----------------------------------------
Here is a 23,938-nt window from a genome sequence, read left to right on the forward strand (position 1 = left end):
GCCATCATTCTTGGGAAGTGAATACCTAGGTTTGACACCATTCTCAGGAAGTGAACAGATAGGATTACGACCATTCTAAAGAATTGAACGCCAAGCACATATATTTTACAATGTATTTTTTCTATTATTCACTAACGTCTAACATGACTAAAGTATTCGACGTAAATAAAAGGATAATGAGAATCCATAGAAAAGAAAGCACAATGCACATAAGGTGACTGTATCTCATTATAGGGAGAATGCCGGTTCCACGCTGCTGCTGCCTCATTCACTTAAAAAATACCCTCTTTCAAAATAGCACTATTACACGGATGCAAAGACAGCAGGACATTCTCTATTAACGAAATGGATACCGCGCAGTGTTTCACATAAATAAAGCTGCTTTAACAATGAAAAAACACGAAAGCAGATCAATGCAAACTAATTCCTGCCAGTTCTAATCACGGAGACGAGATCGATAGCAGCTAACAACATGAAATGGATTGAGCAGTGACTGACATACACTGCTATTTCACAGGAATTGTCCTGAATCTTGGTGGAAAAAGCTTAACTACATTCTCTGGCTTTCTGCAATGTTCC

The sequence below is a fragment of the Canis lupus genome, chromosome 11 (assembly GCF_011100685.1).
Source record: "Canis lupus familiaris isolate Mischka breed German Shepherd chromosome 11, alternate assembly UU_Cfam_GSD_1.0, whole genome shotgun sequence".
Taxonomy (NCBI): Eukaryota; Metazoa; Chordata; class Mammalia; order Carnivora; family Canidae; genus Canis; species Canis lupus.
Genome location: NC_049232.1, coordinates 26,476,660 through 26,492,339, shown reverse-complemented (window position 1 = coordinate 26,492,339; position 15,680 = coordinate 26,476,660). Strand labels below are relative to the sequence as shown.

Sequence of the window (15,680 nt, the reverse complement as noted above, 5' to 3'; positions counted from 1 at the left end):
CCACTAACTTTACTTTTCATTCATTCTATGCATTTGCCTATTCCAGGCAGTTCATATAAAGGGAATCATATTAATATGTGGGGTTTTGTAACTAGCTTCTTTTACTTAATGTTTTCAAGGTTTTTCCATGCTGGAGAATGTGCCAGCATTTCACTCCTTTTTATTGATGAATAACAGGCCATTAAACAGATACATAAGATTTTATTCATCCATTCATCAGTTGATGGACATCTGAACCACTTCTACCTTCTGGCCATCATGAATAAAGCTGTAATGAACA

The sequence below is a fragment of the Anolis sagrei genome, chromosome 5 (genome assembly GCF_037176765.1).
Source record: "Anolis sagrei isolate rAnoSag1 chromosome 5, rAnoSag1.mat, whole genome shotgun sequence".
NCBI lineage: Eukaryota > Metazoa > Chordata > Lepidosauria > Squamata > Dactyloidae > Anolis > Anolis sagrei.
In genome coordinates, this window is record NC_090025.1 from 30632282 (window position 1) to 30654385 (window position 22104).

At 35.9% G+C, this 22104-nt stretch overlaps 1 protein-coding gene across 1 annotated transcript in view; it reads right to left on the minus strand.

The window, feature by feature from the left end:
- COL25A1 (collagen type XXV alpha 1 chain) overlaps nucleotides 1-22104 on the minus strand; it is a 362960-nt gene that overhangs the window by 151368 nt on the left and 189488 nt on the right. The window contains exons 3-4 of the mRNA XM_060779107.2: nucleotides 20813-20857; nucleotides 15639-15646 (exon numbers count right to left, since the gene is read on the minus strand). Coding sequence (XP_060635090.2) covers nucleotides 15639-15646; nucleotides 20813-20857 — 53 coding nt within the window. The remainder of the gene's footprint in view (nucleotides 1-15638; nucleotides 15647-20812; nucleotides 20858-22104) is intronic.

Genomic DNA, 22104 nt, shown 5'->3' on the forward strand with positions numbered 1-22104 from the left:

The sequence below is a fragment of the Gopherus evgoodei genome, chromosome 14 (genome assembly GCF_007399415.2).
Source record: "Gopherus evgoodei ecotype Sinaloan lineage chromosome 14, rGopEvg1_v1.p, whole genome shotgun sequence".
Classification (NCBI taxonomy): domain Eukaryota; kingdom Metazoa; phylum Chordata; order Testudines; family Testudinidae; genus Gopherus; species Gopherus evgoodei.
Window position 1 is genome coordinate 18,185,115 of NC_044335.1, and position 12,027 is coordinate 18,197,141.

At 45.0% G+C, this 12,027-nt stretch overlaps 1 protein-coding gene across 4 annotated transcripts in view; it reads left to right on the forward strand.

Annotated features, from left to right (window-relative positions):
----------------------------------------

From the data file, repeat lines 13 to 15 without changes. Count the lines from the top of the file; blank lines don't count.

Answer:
At 35.9% G+C, this 22104-nt stretch overlaps 1 protein-coding gene across 1 annotated transcript in view; it reads right to left on the minus strand.

The window, feature by feature from the left end:
- COL25A1 (collagen type XXV alpha 1 chain) overlaps nucleotides 1-22104 on the minus strand; it is a 362960-nt gene that overhangs the window by 151368 nt on the left and 189488 nt on the right. The window contains exons 3-4 of the mRNA XM_060779107.2: nucleotides 20813-20857; nucleotides 15639-15646 (exon numbers count right to left, since the gene is read on the minus strand). Coding sequence (XP_060635090.2) covers nucleotides 15639-15646; nucleotides 20813-20857 — 53 coding nt within the window. The remainder of the gene's footprint in view (nucleotides 1-15638; nucleotides 15647-20812; nucleotides 20858-22104) is intronic.